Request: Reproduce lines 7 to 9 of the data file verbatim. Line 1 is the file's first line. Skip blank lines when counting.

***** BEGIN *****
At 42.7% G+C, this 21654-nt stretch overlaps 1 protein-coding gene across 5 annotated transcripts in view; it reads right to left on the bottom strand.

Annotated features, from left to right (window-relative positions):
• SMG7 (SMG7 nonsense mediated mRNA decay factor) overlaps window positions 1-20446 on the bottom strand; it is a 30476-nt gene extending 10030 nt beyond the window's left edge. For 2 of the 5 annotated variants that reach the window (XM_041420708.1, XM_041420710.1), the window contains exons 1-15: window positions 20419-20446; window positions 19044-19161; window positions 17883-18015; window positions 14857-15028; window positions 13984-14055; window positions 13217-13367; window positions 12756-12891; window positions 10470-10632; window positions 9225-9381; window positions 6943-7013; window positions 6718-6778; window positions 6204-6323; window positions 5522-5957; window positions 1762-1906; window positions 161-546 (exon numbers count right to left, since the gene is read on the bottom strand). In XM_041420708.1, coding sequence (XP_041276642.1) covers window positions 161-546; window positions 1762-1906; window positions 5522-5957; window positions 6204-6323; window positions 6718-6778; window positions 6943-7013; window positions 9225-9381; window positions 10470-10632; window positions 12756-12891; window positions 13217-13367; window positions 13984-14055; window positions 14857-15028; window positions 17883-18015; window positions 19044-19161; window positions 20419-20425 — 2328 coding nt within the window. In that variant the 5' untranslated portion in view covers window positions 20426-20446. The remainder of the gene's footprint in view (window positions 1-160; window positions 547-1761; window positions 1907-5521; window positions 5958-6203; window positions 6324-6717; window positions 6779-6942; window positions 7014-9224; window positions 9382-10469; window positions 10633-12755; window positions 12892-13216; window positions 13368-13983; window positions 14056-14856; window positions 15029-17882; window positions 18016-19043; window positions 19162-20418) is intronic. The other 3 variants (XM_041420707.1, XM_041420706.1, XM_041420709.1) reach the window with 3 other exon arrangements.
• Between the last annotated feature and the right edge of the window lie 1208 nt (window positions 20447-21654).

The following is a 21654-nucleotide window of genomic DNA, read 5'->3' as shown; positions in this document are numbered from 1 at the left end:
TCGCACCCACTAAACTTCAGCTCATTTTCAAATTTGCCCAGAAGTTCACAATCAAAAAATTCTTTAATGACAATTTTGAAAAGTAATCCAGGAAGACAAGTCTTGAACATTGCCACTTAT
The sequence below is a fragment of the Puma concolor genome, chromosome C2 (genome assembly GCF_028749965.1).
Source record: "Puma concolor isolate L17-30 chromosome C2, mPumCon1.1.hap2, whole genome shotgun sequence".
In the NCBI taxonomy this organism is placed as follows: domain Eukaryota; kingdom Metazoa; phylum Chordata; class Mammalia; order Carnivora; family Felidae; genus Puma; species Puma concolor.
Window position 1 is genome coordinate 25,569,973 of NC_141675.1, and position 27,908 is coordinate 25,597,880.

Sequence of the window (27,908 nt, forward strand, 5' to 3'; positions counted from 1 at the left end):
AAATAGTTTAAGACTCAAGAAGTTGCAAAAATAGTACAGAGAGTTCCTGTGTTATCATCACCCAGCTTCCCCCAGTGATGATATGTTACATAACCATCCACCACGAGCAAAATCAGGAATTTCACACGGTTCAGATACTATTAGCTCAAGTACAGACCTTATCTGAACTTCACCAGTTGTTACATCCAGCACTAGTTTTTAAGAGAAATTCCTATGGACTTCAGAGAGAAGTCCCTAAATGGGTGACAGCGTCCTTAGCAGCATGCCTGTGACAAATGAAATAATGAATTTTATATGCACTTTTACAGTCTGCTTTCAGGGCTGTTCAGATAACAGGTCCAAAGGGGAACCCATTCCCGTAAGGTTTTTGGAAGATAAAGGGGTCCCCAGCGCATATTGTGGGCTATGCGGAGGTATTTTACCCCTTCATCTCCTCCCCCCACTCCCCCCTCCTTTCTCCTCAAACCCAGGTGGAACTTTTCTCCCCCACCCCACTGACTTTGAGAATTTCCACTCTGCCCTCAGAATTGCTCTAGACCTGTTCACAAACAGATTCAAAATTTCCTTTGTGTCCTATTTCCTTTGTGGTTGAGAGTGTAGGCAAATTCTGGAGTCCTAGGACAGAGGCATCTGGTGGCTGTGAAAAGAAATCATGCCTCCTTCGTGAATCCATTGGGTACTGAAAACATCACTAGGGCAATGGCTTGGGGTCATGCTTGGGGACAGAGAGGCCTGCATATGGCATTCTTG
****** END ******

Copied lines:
The sequence below is a fragment of the Puma concolor genome, chromosome C2 (genome assembly GCF_028749965.1).
Source record: "Puma concolor isolate L17-30 chromosome C2, mPumCon1.1.hap2, whole genome shotgun sequence".
In the NCBI taxonomy this organism is placed as follows: domain Eukaryota; kingdom Metazoa; phylum Chordata; class Mammalia; order Carnivora; family Felidae; genus Puma; species Puma concolor.